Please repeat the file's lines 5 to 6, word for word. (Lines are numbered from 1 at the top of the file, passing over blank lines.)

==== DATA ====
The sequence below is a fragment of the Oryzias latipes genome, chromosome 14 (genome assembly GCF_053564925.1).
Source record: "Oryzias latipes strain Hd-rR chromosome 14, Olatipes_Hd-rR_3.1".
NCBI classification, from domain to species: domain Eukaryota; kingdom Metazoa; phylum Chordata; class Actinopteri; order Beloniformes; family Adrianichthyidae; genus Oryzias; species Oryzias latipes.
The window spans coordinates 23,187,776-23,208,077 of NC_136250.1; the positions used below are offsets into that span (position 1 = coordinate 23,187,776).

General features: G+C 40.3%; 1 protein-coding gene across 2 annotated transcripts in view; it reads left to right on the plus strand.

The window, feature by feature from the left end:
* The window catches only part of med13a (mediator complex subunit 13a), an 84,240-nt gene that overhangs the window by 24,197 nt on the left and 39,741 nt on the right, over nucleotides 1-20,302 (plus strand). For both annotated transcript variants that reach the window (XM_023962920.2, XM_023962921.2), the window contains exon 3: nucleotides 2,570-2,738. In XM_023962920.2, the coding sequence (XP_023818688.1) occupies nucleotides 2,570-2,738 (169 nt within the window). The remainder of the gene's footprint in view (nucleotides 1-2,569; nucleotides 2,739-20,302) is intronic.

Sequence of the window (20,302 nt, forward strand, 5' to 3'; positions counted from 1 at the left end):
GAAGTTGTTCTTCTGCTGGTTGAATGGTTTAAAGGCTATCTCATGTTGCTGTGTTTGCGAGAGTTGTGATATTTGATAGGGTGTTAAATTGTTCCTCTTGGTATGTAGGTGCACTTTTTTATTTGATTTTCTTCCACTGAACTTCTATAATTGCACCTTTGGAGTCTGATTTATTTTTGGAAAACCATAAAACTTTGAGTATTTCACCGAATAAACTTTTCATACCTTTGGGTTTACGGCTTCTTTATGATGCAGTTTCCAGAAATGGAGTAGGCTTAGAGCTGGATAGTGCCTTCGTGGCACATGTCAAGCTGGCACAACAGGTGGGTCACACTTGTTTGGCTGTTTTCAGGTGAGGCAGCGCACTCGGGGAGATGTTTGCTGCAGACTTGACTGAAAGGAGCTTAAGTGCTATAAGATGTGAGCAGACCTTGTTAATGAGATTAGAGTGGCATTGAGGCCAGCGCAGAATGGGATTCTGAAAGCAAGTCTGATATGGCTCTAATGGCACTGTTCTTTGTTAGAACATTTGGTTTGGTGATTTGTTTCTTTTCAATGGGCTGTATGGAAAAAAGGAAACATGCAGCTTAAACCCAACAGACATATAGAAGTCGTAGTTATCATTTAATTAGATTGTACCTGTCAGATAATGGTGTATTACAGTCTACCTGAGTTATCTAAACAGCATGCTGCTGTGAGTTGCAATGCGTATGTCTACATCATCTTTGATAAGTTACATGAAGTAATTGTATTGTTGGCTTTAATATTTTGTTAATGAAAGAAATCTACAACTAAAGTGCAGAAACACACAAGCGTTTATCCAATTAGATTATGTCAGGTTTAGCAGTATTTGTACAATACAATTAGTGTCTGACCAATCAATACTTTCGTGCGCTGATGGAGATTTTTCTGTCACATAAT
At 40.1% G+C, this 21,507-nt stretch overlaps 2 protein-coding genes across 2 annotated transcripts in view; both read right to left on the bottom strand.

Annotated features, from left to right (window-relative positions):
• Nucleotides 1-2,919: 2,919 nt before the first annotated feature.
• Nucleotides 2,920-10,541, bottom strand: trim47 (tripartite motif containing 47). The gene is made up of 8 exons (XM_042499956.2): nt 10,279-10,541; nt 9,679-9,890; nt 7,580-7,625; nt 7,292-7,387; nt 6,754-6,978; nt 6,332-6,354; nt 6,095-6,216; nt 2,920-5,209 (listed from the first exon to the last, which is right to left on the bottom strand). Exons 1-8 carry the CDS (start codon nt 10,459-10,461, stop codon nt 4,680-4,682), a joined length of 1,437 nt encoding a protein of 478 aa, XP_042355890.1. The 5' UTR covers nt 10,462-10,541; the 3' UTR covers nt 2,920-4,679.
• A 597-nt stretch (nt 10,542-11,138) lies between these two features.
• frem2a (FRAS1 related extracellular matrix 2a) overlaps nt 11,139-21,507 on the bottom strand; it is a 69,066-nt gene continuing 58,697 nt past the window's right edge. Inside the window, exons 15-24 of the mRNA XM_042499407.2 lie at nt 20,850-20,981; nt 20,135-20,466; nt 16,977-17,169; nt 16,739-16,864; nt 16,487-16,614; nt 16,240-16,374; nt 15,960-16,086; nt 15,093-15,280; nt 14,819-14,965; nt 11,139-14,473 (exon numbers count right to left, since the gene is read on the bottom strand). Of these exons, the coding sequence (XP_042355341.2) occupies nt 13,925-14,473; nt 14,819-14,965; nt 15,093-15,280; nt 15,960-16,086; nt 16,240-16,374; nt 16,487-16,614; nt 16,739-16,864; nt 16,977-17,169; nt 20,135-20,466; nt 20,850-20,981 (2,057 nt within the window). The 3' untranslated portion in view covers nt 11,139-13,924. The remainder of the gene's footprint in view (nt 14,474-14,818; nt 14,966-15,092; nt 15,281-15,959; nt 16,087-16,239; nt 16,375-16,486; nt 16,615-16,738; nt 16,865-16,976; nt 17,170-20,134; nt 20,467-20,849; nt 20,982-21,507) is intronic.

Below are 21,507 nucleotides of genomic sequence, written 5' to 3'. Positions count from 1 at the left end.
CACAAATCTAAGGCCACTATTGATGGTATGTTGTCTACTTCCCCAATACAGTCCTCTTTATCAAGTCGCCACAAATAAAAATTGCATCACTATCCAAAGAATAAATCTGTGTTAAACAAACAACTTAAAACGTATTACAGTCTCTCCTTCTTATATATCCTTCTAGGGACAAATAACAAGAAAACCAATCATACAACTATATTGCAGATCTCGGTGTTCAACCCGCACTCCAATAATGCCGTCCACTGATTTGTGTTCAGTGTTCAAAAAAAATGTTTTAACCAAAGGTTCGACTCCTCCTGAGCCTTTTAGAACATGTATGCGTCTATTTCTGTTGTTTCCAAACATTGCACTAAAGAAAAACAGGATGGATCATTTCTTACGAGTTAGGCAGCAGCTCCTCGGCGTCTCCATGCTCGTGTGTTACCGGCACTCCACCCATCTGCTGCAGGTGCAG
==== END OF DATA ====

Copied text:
General features: G+C 40.3%; 1 protein-coding gene across 2 annotated transcripts in view; it reads left to right on the plus strand.

The window, feature by feature from the left end: